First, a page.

Samsung's got a $2.3 billion problem

Samsung has cut its third quarter profit forecast by $2.3 billion following the news of full recall of the Galaxy Note 7.

After the continued difficulties and now recall of its Galaxy Note 7 smartphone, Samsung has cut its third quarter profits forecast by $2.3 billion after issuing much higher figures only last week.

The company made the announcement that it would be cutting its profits forecast during a surprise regulatory filing after South Korea's financial markets had closed for the day. This week has been particularly bad for Samsung after it was forced to completely scrap the Note 7 as the replacement batteries it shipped to consumers were also prone to overheating and exploding.

The financial burden caused by having to pull its latest flagship phone off the market was what apparently led the company to cut its potential third quarter sales figures from $7 billion to $4.66 billion. Samsung has also adjusted its earnings for the period from July to September as a result of the Note 7 debacle.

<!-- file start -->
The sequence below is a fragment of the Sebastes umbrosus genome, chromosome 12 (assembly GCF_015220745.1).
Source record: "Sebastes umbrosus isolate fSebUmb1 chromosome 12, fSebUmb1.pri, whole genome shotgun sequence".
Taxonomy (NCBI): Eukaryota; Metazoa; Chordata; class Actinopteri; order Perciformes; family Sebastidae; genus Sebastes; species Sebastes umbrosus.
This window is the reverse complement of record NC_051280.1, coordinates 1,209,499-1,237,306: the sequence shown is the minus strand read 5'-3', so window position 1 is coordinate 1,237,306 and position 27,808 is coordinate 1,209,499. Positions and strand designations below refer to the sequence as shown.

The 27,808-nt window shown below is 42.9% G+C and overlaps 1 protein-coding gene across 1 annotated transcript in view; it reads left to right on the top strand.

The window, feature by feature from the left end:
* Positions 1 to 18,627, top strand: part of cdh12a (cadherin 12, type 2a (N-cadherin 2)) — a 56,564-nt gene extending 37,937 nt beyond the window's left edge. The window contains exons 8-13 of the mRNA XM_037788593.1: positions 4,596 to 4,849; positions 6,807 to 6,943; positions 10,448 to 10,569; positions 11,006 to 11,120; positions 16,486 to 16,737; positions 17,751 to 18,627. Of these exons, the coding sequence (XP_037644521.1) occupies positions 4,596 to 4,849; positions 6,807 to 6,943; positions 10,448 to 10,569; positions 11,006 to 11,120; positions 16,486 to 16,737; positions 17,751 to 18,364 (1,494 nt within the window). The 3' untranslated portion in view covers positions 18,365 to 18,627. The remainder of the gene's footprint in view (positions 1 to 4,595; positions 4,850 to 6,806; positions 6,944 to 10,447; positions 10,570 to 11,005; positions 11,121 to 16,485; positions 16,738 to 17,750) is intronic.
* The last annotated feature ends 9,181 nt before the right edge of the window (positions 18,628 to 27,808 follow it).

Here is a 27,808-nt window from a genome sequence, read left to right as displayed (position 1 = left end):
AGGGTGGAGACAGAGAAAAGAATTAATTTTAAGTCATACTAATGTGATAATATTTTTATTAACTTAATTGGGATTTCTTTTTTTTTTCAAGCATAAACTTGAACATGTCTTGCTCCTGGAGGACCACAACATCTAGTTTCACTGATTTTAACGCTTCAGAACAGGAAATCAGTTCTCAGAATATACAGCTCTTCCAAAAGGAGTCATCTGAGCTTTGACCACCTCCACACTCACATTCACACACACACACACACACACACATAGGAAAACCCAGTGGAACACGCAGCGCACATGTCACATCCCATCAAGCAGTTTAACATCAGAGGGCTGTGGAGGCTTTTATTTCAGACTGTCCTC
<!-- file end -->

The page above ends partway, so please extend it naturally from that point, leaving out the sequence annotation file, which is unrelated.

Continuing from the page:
Last Friday, the company released its profit estimates for the third quarter which forecast a six per cent increase in operating profits when compared to the same period in 2015. Samsung attributed this increase in profits to strong sales in its components division where its semiconductors have managed to sell surprisingly well.

It was expected that the company's smartphone division would have an affect on its business, but the severity had been highly understated before its third quarter profit forecasts were altered. The Note 7 recall will certainly be costly for Samsung but it may even have to abandon the brand altogether as a result of the damage by the continuous barrage of news stories from consumers whose devices have blown up.

Since news of the Note 7's battery defects broke, the company's market value has decreased by over $18 billion. In addition to lower profit estimates, Samsung was also forced to pay for and send out fire-resistant packages to US customers in order for them to safely return their recalled smartphones. 

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Anthony currently resides in South Korea where he teaches and experiences Korean technological advances first hand.